I think that most writers are actors, and assume the guise of others more or less authentically, and, hence, successfully. But writing, criticism, and teaching science fiction to (or with) engineering students, as I do at Georgia Tech, are all different posts; this one is about learning to read and experience literature as an outsider child. I avoided very little except, paradoxically, science fiction. SF is much broader now, and richer.
What Goonan said. Reader as outsider. What drew me to SF (as a 12 yr old boy in the 50s) was that it was NOT written for me or about me. (Or so I thought.) I felt like I was sneaking into a real world, peeping under the curtain. What does it mean for young readers now that so many books are written “for” them, with teen protagonists, even girls! Is something lost?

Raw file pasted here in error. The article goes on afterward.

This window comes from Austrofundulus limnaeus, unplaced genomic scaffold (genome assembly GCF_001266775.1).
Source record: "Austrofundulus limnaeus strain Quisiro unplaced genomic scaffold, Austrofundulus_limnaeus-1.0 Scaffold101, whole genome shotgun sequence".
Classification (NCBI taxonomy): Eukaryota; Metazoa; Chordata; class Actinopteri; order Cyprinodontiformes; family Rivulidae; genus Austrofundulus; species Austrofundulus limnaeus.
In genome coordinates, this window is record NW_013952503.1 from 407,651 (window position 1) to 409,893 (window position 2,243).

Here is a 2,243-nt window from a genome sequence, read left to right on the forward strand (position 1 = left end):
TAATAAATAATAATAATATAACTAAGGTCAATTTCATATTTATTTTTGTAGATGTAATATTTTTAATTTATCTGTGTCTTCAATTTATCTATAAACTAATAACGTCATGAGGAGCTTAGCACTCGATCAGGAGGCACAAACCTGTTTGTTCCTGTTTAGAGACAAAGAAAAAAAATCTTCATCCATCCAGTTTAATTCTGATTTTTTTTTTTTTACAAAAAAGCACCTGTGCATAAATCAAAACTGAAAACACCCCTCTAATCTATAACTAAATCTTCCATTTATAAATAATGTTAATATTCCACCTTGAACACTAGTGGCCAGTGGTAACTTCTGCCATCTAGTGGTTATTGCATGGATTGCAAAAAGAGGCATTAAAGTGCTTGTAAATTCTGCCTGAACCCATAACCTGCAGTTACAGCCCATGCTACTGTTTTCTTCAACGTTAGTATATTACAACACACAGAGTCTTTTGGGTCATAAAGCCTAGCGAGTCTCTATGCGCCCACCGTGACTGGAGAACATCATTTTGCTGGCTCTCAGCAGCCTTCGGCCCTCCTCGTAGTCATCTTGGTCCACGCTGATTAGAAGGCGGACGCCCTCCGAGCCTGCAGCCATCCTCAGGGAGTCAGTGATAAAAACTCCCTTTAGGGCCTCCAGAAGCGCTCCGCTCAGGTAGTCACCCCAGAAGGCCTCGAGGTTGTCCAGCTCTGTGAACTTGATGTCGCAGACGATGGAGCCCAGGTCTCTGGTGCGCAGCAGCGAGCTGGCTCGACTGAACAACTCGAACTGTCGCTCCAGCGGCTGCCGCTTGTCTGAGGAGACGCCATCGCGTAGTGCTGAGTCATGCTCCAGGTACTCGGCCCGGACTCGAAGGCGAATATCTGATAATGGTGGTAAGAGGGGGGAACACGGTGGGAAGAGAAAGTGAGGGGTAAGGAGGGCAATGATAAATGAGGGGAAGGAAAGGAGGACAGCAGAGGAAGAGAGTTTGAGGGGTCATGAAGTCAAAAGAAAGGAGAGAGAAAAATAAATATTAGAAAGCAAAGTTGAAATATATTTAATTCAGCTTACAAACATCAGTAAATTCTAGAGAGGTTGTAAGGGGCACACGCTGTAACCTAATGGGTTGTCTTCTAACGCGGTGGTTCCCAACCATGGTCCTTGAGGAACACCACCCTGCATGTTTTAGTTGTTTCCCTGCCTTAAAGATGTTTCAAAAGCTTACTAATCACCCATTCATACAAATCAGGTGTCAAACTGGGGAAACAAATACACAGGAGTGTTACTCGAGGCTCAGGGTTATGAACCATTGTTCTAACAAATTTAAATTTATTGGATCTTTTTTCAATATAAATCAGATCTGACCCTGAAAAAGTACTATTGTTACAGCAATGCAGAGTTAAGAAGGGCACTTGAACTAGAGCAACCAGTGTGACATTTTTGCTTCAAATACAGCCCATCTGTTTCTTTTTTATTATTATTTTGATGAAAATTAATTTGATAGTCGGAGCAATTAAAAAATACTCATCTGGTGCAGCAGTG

God help us. Girl protagonists! What’s the world coming to, Bisson?
Having the option to read about people like you does not foreclose the possibility that one can also read books about people who aren’t.
Ideally, people would read a mix of both, yes? At least, again, on an aggregate, social level (since presumably some people would have a preference for reading one or the other)?
Or, to turn the question around, if we’re losing things by making people not feel like outsiders, maybe we should mix up the novel protags a bit so that white, adult men can gain the extremely important advantage of never being able to see themselves represented in fiction? For the next twenty years, we’ll write only about poor, lesbian black teenagers. Yes, poor lesbian black teenagers will have to take a hit for the team, what with suffering all the disadvantages of being represented as the default, but at least we’ll be giving some different groups of people the exciting chance to always be outsiders.